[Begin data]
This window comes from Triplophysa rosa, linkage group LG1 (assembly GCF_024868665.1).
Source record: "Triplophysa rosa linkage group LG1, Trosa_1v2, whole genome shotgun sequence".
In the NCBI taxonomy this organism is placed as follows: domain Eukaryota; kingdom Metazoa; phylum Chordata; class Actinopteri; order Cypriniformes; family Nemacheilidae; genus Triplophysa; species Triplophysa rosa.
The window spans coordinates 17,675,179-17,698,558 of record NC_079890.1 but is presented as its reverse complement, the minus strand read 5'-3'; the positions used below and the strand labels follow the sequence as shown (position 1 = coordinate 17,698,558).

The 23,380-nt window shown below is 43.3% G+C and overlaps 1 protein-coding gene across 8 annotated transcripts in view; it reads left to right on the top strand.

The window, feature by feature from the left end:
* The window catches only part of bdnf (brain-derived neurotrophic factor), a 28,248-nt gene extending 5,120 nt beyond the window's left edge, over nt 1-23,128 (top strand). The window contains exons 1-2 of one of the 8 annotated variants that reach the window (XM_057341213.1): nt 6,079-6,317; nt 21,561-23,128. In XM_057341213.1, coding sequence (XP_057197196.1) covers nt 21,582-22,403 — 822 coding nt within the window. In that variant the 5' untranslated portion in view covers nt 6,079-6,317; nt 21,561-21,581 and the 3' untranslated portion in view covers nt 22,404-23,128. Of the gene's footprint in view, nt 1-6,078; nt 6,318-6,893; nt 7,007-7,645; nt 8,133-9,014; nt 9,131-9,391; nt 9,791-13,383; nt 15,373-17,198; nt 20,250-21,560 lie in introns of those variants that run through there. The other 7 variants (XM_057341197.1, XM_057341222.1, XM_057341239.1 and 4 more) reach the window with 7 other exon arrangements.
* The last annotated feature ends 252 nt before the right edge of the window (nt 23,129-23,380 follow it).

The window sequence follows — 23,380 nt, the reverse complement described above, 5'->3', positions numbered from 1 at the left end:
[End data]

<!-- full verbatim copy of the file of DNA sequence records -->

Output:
This window comes from Triplophysa rosa, linkage group LG1 (assembly GCF_024868665.1).
Source record: "Triplophysa rosa linkage group LG1, Trosa_1v2, whole genome shotgun sequence".
In the NCBI taxonomy this organism is placed as follows: domain Eukaryota; kingdom Metazoa; phylum Chordata; class Actinopteri; order Cypriniformes; family Nemacheilidae; genus Triplophysa; species Triplophysa rosa.
The window spans coordinates 17,675,179-17,698,558 of record NC_079890.1 but is presented as its reverse complement, the minus strand read 5'-3'; the positions used below and the strand labels follow the sequence as shown (position 1 = coordinate 17,698,558).

The 23,380-nt window shown below is 43.3% G+C and overlaps 1 protein-coding gene across 8 annotated transcripts in view; it reads left to right on the top strand.

The window, feature by feature from the left end:
* The window catches only part of bdnf (brain-derived neurotrophic factor), a 28,248-nt gene extending 5,120 nt beyond the window's left edge, over nt 1-23,128 (top strand). The window contains exons 1-2 of one of the 8 annotated variants that reach the window (XM_057341213.1): nt 6,079-6,317; nt 21,561-23,128. In XM_057341213.1, coding sequence (XP_057197196.1) covers nt 21,582-22,403 — 822 coding nt within the window. In that variant the 5' untranslated portion in view covers nt 6,079-6,317; nt 21,561-21,581 and the 3' untranslated portion in view covers nt 22,404-23,128. Of the gene's footprint in view, nt 1-6,078; nt 6,318-6,893; nt 7,007-7,645; nt 8,133-9,014; nt 9,131-9,391; nt 9,791-13,383; nt 15,373-17,198; nt 20,250-21,560 lie in introns of those variants that run through there. The other 7 variants (XM_057341197.1, XM_057341222.1, XM_057341239.1 and 4 more) reach the window with 7 other exon arrangements.
* The last annotated feature ends 252 nt before the right edge of the window (nt 23,129-23,380 follow it).

The window sequence follows — 23,380 nt, the reverse complement described above, 5'->3', positions numbered from 1 at the left end: